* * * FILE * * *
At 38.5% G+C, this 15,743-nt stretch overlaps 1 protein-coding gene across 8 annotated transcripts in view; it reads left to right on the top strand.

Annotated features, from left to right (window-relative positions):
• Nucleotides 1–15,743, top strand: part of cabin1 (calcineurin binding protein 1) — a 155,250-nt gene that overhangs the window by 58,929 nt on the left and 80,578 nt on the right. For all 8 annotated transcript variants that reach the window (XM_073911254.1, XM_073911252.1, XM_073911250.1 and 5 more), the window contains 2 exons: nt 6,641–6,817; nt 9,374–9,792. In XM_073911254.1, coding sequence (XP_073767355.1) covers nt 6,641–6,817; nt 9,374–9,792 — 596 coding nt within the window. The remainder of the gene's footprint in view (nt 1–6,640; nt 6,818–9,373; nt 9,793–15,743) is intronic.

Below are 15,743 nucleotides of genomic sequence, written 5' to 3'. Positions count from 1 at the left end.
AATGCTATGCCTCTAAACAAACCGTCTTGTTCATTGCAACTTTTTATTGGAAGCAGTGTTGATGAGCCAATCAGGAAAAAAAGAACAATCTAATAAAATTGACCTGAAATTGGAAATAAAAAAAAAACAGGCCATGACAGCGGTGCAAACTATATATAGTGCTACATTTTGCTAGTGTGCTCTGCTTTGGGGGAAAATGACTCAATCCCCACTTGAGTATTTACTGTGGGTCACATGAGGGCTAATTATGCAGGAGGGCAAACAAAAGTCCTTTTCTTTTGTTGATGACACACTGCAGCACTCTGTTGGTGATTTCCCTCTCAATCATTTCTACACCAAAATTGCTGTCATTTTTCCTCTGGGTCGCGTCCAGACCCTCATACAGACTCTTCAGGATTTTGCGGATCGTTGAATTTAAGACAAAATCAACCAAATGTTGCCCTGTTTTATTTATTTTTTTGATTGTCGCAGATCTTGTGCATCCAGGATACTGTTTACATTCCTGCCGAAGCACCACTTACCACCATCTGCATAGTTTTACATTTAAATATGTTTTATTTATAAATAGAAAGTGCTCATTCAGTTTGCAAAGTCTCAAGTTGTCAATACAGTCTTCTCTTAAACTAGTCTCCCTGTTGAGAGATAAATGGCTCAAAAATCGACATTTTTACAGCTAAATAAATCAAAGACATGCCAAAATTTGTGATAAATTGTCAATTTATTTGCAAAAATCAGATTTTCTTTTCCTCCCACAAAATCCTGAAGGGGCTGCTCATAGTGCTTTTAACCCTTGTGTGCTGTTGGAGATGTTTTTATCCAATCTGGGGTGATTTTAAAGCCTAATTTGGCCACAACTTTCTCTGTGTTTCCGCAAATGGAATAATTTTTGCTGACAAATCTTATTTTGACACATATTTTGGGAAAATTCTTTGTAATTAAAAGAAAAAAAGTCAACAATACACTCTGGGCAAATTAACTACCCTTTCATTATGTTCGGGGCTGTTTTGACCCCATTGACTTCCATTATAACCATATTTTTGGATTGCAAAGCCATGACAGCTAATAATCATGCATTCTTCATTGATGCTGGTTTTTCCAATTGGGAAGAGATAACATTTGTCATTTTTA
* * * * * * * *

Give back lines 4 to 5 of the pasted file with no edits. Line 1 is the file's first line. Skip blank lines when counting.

Below are 15,743 nucleotides of genomic sequence, written 5' to 3'. Positions count from 1 at the left end.
AATGCTATGCCTCTAAACAAACCGTCTTGTTCATTGCAACTTTTTATTGGAAGCAGTGTTGATGAGCCAATCAGGAAAAAAAGAACAATCTAATAAAATTGACCTGAAATTGGAAATAAAAAAAAAACAGGCCATGACAGCGGTGCAAACTATATATAGTGCTACATTTTGCTAGTGTGCTCTGCTTTGGGGGAAAATGACTCAATCCCCACTTGAGTATTTACTGTGGGTCACATGAGGGCTAATTATGCAGGAGGGCAAACAAAAGTCCTTTTCTTTTGTTGATGACACACTGCAGCACTCTGTTGGTGATTTCCCTCTCAATCATTTCTACACCAAAATTGCTGTCATTTTTCCTCTGGGTCGCGTCCAGACCCTCATACAGACTCTTCAGGATTTTGCGGATCGTTGAATTTAAGACAAAATCAACCAAATGTTGCCCTGTTTTATTTATTTTTTTGATTGTCGCAGATCTTGTGCATCCAGGATACTGTTTACATTCCTGCCGAAGCACCACTTACCACCATCTGCATAGTTTTACATTTAAATATGTTTTATTTATAAATAGAAAGTGCTCATTCAGTTTGCAAAGTCTCAAGTTGTCAATACAGTCTTCTCTTAAACTAGTCTCCCTGTTGAGAGATAAATGGCTCAAAAATCGACATTTTTACAGCTAAATAAATCAAAGACATGCCAAAATTTGTGATAAATTGTCAATTTATTTGCAAAAATCAGATTTTCTTTTCCTCCCACAAAATCCTGAAGGGGCTGCTCATAGTGCTTTTAACCCTTGTGTGCTGTTGGAGATGTTTTTATCCAATCTGGGGTGATTTTAAAGCCTAATTTGGCCACAACTTTCTCTGTGTTTCCGCAAATGGAATAATTTTTGCTGACAAATCTTATTTTGACACATATTTTGGGAAAATTCTTTGTAATTAAAAGAAAAAAAGTCAACAATACACTCTGGGCAAATTAACTACCCTTTCATTATGTTCGGGGCTGTTTTGACCCCATTGACTTCCATTATAACCATATTTTTGGATTGCAAAGCCATGACAGCTAATAATCATGCATTCTTCATTGATGCTGGTTTTTCCAATTGGGAAGAGATAACATTTGTCATTTTTA